There are several strains of Lactobacillus sourdough (LAB) available. L. sanfranciscensis is obligately heterofermentative, followed by L. hammers ii, L. pentosus, and L. kimchii. Other strains are facultatively heterofermentative, including L. curvatus and L. sakei.
Yijkl lactobacillus is a highly-regarded sourdough starter. It has the distinctive characteristics of a true sourdough culture. This sourdough starter uses the natural symbiotic relationship between yeast and lactic bacteria, Lactobacillus sanfranciscensis, and Candida milleri. Both sourdough bacteria consume the starch, releasing glucose and fructose sugars into the mix.
The process of sourdough fermentation is as old as bread. Humans have been mixing flour and water for 5,000 years, waiting for the dough to ferment. Humans have propagated this leavening process by storing leftover dough, and sowing seeds of the foment in the next batch. This practice is also known as traditional sourdough bread. The combination of wild yeast and sourdough bacteria results in a unique flavor in the bread.
While Lactobacillus sanfranciscensis has been known for a long time, it was once thought to be a San Francisco-specific strain. Its complex sourdoughs were gaining popularity in the city. Several groups studied San Francisco starters and discovered that they were, in fact, the defining microbe. In 1971, Kline and Sugihara isolated this strain.
The bacteria responsible for adding tang to bread are known as Lactobacillus sanfranciscensis. These bacteria outnumber yeasts 100-to-one in the sourdough culture. The resulting sourdough is an excellent example of bread with the sourdough microbiota. The sourdough starter culture is a living organism, and it is necessary for the proper functioning of the bacteria.
The sourdough microbiome is widely variable and depends on various parameters. Many factors, including geography, influence the diversity of sourdough starters. It can be exchanged, gifted, or passed on through generations, resulting in different sourdough communities. As a result, a global profile of sourdough starters will be produced.
The sourdough bacteria responsible for the famous San Francisco sourdough has been identified. This bacterium is found in nearly 90 percent of sourdough recipes. According to Ben Wolfe, a microbiologist at Tufts University in Boston, lactic acid bacteria are what gives sourdough its signature sour taste. The lactic acid bacteria are also found in other fermented foods.
Yeast cells and the number of bacteria in sourdough bread are important determining factors for the quality of the baked goods. The higher the lactic acid concentration in the final product, the better. Yeast cells are responsible for the bread’s flavor, but the sourdough lactobacilli are more effective at transforming carbohydrates and amino acids into flavor compounds.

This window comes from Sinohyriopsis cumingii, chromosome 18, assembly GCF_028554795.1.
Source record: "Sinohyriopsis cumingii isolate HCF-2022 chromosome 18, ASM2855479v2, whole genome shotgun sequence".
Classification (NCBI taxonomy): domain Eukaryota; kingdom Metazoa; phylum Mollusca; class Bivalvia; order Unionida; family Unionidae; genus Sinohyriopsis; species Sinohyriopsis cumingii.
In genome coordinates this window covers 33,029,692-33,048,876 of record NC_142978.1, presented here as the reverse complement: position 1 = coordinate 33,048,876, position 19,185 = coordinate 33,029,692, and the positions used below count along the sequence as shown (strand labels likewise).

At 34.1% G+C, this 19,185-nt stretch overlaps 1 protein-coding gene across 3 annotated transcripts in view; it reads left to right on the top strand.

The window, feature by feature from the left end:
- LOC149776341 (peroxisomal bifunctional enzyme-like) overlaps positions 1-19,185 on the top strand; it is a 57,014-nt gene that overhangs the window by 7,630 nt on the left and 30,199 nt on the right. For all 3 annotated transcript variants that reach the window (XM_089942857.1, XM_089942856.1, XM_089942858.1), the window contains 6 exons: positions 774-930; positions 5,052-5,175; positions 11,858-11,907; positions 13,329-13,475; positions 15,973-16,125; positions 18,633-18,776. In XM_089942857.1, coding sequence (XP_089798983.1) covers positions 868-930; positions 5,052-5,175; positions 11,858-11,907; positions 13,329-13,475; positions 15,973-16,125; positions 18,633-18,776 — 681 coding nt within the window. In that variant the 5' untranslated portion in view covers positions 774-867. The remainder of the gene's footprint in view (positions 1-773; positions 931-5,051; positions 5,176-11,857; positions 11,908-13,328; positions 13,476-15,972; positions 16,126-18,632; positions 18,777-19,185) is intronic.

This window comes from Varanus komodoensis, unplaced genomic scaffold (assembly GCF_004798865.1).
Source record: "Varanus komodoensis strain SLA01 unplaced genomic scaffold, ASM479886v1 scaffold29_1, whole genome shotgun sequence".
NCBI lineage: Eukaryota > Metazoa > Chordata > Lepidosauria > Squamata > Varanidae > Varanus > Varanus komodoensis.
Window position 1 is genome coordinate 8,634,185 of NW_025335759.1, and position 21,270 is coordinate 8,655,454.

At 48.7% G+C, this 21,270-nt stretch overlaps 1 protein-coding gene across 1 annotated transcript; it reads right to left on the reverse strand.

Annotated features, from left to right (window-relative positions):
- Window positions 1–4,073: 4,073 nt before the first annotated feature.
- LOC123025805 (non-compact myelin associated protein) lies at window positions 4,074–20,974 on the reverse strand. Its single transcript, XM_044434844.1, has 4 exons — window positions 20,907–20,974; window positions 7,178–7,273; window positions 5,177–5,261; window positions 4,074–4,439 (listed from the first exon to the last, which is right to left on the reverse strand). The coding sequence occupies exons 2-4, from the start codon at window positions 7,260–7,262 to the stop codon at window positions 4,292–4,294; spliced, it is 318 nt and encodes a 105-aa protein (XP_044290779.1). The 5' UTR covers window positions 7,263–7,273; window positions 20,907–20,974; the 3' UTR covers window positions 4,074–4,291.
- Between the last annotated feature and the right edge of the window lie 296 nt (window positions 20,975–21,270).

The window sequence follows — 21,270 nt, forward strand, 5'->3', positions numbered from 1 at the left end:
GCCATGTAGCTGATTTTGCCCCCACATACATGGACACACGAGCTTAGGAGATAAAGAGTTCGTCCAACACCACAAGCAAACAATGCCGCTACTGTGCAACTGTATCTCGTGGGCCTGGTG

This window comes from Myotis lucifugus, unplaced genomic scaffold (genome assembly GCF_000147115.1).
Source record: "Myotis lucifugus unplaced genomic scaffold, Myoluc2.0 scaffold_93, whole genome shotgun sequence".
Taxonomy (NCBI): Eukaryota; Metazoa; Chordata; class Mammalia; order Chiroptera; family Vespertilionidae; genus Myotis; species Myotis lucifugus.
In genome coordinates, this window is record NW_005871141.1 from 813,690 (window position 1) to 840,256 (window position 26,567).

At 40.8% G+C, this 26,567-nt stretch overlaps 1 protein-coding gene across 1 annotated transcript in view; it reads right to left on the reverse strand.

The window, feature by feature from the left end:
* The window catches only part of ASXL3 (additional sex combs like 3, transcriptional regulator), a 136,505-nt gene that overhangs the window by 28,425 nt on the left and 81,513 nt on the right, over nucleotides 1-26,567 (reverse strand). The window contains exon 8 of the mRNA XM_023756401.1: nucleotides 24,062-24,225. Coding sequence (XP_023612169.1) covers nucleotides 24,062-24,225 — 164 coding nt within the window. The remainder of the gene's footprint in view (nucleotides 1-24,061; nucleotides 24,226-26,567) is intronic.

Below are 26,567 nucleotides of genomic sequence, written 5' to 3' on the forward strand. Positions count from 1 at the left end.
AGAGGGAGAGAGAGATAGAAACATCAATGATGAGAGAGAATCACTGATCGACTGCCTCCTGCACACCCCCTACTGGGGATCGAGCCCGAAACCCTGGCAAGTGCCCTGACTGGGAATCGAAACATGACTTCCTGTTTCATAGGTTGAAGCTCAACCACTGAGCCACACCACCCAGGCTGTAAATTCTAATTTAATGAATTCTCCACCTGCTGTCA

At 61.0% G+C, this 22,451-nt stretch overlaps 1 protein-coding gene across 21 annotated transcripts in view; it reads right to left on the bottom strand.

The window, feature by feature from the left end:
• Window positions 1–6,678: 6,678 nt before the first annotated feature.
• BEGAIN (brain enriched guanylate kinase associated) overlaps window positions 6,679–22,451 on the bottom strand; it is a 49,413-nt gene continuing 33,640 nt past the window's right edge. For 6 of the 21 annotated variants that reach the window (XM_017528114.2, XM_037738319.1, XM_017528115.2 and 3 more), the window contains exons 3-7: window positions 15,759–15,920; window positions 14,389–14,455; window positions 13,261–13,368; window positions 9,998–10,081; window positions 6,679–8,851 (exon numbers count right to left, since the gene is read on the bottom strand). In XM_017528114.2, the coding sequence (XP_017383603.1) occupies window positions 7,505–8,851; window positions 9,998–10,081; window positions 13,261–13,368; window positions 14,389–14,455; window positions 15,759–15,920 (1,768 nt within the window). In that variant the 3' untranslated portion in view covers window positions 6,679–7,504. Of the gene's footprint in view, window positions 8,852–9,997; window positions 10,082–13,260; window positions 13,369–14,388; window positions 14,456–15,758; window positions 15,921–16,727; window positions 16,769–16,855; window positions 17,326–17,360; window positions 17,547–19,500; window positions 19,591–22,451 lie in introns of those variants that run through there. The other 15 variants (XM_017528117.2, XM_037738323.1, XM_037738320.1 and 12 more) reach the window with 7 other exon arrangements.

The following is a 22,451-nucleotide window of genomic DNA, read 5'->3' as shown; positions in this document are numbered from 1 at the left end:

The sourdough bacteria produce lactic acid in the same way as muscles do after a vigorous workout. These bacteria utilize glucose and fructose as energy sources. They produce lactic acid and ethanol. This lactic acid is also used to create energy. In addition to producing energy, sourdough lactobacilli also produce carbon dioxide.
To compare the leavening ability of sourdough yeasts, the percentage of CO2 production in the dough was measured. It was shown that sourdough yeast produced more gas than control that contained baker’s yeast alone. However, the levels of CO2 production were significantly lower than the other sourdough bacteria. The percentage of lactobacilli in sourdough yeast is 100:1.
The bacterial culture of sourdough is similar to that of other fermented foods and the soil they live on. The amount of microbes in bread depends on the types of cereals used, the type of flour, and the fermentation time. The bacterial activity in the digestive system is boosted by using probiotics and prebiotics. Therefore, these bacteria improve the viability of sourdough.
The sourdough bacterial strain Lactobacillus reuteri is a stable member of the sourdough microbiota. Five sourdough isolates were assigned to human and rodent lineages based on multilocus sequence analysis and host-specific physiological traits. Comparative genome hybridization revealed that model sourdough isolate LTH2584 had similar genome content to model rodent isolate 100-23. These results indicate that the sourdough isolates are of intestinal origin.
Sourdough begins with flour and water and forms a chick starter filled with bacteria and wild yeasts. The starter is then discarded and replaced with more flour to make a dough. The microorganisms consume sugars and produce carbon dioxide and acids. Acetic acid is the most common sourdough flavor and is found at a pH level similar to mayonnaise.